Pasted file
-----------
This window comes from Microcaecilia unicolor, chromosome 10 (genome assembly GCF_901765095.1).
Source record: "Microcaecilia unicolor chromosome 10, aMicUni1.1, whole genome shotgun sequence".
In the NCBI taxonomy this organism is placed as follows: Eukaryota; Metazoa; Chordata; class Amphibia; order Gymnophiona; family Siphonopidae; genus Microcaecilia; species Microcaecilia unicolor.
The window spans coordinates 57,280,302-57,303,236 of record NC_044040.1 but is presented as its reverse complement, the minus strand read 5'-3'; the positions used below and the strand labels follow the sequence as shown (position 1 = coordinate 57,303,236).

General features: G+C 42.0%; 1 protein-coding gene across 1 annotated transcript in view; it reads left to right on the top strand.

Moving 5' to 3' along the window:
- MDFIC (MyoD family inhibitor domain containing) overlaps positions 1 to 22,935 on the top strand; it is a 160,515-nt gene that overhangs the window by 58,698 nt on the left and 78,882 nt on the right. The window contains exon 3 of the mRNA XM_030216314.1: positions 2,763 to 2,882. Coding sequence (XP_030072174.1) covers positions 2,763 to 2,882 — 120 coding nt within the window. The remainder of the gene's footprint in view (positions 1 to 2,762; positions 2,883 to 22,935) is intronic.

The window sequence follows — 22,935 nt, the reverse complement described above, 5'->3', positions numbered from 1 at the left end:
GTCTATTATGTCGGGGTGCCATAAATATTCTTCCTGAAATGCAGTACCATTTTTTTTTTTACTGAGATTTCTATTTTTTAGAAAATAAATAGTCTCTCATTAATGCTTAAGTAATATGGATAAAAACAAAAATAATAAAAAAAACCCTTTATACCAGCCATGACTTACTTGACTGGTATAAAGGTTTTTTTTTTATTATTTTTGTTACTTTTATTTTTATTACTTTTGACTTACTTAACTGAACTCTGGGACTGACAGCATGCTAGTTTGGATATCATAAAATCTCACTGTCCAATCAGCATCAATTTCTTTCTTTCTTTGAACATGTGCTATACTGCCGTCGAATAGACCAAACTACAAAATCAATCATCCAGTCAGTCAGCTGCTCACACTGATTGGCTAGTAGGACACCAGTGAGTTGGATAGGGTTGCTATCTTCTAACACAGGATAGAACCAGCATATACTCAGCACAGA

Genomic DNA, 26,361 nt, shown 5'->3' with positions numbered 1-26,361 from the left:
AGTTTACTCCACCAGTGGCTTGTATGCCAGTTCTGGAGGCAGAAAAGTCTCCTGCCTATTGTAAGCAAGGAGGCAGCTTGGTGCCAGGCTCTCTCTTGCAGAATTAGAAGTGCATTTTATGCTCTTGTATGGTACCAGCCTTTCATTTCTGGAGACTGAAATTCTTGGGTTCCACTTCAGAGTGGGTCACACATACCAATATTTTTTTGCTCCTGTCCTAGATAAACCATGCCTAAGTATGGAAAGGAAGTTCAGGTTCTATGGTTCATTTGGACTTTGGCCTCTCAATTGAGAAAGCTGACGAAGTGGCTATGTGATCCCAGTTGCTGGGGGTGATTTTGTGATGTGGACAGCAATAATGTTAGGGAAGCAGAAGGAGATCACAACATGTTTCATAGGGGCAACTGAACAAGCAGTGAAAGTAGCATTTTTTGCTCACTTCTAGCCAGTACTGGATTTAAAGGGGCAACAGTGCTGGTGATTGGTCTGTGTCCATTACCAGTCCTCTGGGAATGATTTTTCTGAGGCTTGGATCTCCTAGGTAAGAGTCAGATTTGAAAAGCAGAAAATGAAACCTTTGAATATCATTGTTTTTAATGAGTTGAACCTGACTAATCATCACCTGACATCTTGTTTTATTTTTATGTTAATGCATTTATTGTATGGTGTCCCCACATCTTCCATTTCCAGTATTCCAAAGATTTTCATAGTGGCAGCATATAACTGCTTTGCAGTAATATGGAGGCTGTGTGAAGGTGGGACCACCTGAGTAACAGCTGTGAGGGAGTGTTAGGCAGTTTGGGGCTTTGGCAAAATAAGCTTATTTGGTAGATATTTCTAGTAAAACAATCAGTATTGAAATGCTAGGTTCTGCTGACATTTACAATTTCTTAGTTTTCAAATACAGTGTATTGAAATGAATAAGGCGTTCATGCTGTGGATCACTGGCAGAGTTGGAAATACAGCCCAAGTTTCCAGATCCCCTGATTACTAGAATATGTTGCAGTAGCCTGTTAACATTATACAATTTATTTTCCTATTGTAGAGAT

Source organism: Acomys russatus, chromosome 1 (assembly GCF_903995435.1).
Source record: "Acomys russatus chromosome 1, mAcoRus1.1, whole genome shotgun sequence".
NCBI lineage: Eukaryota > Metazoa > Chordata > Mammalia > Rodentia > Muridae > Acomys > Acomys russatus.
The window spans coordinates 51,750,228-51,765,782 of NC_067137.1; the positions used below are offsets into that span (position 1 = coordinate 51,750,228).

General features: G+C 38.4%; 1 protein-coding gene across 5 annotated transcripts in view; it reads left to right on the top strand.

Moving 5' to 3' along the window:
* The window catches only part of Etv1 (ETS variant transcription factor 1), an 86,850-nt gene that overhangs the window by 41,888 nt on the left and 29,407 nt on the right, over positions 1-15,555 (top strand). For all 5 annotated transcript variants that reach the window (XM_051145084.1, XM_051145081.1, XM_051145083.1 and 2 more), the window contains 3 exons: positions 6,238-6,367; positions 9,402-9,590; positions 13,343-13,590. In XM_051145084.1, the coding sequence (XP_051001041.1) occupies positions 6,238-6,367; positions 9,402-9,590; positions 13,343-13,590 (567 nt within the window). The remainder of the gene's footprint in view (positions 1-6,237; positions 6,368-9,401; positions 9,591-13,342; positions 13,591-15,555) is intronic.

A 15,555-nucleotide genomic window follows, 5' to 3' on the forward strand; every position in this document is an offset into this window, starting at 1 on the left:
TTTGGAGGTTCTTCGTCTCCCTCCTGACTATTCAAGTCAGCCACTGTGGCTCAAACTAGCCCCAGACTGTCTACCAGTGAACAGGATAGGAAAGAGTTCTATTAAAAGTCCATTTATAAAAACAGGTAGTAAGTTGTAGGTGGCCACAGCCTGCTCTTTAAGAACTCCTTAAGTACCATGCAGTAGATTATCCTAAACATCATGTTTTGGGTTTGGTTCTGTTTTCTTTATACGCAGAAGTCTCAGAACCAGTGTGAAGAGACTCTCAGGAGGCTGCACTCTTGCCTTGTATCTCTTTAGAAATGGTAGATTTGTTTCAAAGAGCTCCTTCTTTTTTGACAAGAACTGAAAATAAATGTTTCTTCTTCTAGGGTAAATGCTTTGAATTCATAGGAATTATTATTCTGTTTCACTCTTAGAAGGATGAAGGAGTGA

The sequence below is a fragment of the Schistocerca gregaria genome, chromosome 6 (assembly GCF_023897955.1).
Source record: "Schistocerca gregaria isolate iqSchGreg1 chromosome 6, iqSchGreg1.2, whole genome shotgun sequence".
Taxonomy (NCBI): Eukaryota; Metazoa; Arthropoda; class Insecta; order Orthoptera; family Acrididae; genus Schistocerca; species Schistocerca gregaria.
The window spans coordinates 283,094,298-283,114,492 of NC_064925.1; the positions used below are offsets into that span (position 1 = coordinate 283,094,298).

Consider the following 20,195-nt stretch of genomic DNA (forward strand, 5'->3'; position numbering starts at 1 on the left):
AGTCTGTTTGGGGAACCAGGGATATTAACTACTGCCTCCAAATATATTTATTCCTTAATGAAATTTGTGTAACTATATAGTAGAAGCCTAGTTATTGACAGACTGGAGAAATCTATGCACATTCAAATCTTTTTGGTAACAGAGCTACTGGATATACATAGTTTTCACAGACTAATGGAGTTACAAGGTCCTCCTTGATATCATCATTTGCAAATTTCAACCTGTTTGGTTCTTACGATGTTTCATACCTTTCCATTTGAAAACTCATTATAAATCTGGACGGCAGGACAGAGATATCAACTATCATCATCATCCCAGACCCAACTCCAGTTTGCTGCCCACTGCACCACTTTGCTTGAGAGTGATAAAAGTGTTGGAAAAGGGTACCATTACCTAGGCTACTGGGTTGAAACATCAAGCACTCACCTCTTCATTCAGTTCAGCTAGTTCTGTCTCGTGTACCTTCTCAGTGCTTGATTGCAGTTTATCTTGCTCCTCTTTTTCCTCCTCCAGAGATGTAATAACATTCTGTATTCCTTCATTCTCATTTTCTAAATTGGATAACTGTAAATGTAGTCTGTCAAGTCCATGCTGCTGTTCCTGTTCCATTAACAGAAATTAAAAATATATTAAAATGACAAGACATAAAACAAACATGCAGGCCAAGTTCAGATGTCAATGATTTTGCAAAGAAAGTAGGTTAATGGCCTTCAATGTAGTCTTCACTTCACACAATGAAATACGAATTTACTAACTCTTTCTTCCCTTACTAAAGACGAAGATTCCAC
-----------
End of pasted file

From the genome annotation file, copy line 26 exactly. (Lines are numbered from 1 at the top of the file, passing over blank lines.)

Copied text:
AGTCTGTTTGGGGAACCAGGGATATTAACTACTGCCTCCAAATATATTTATTCCTTAATGAAATTTGTGTAACTATATAGTAGAAGCCTAGTTATTGACAGACTGGAGAAATCTATGCACATTCAAATCTTTTTGGTAACAGAGCTACTGGATATACATAGTTTTCACAGACTAATGGAGTTACAAGGTCCTCCTTGATATCATCATTTGCAAATTTCAACCTGTTTGGTTCTTACGATGTTTCATACCTTTCCATTTGAAAACTCATTATAAATCTGGACGGCAGGACAGAGATATCAACTATCATCATCATCCCAGACCCAACTCCAGTTTGCTGCCCACTGCACCACTTTGCTTGAGAGTGATAAAAGTGTTGGAAAAGGGTACCATTACCTAGGCTACTGGGTTGAAACATCAAGCACTCACCTCTTCATTCAGTTCAGCTAGTTCTGTCTCGTGTACCTTCTCAGTGCTTGATTGCAGTTTATCTTGCTCCTCTTTTTCCTCCTCCAGAGATGTAATAACATTCTGTATTCCTTCATTCTCATTTTCTAAATTGGATAACTGTAAATGTAGTCTGTCAAGTCCATGCTGCTGTTCCTGTTCCATTAACAGAAATTAAAAATATATTAAAATGACAAGACATAAAACAAACATGCAGGCCAAGTTCAGATGTCAATGATTTTGCAAAGAAAGTAGGTTAATGGCCTTCAATGTAGTCTTCACTTCACACAATGAAATACGAATTTACTAACTCTTTCTTCCCTTACTAAAGACGAAGATTCCAC